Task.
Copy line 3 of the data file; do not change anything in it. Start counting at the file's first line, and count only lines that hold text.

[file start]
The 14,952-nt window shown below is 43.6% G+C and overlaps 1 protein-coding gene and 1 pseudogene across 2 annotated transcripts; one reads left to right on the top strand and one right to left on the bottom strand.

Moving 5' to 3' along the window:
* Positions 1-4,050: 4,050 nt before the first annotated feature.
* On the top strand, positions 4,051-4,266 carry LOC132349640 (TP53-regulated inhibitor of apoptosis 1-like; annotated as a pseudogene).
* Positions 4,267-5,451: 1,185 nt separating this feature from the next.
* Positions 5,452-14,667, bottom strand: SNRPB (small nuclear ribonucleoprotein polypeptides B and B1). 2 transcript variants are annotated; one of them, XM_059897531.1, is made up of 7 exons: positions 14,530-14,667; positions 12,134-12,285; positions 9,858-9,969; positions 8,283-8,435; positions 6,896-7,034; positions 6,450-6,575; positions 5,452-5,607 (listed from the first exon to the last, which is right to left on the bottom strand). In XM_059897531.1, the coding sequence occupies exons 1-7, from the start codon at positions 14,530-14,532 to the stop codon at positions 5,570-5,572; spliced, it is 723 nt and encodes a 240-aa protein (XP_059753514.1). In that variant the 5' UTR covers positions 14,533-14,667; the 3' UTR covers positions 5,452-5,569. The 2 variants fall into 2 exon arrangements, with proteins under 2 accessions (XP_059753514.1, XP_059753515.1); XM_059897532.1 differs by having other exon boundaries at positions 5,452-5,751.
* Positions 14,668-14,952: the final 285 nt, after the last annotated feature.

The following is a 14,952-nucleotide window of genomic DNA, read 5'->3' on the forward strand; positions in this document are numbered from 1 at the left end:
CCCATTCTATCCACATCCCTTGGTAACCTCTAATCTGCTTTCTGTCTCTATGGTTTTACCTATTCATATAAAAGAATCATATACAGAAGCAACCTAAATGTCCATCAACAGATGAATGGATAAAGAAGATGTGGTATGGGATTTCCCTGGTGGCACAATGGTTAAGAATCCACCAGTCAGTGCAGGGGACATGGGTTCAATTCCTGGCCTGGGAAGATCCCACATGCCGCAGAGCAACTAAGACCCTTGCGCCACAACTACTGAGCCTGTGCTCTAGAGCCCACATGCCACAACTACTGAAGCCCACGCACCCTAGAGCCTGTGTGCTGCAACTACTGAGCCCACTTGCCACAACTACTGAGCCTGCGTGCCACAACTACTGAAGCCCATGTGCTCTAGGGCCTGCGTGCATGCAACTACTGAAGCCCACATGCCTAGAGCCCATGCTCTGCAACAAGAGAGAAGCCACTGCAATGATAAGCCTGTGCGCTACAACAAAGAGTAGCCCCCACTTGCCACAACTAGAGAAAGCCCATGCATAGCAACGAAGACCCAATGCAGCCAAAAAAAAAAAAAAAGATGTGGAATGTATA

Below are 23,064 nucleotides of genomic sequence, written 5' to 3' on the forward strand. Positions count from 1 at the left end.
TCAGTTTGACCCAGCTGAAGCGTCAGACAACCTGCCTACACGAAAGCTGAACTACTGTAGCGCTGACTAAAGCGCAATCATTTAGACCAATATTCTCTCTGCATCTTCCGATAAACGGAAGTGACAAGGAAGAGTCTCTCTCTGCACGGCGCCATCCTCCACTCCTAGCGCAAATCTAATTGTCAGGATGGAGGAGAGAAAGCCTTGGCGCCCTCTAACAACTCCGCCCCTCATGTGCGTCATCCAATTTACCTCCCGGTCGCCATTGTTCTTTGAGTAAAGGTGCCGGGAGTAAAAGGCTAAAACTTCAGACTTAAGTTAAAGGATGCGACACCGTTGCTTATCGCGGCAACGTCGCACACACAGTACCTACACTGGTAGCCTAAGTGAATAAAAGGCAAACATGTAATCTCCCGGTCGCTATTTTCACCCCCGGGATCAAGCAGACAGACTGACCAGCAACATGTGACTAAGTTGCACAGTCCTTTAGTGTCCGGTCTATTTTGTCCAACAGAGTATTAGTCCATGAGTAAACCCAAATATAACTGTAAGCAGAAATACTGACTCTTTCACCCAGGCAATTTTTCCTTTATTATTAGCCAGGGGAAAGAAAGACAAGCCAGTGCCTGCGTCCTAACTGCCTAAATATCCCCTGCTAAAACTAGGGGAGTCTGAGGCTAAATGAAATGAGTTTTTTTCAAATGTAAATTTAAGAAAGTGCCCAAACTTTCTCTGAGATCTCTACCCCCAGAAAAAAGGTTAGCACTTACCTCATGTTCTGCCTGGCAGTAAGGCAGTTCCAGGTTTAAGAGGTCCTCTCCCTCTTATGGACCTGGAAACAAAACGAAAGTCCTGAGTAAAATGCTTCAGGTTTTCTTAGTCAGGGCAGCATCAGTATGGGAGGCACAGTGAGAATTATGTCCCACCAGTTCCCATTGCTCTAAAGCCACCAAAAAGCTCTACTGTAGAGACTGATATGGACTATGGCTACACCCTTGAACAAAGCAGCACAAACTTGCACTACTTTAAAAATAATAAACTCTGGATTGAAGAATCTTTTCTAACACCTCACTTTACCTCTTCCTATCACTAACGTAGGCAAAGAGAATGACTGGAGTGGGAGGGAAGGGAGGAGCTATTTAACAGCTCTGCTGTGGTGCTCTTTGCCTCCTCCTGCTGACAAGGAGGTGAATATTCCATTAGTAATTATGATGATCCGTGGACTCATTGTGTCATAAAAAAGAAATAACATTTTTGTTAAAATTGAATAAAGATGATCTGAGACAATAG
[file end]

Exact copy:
* Positions 1-4,050: 4,050 nt before the first annotated feature.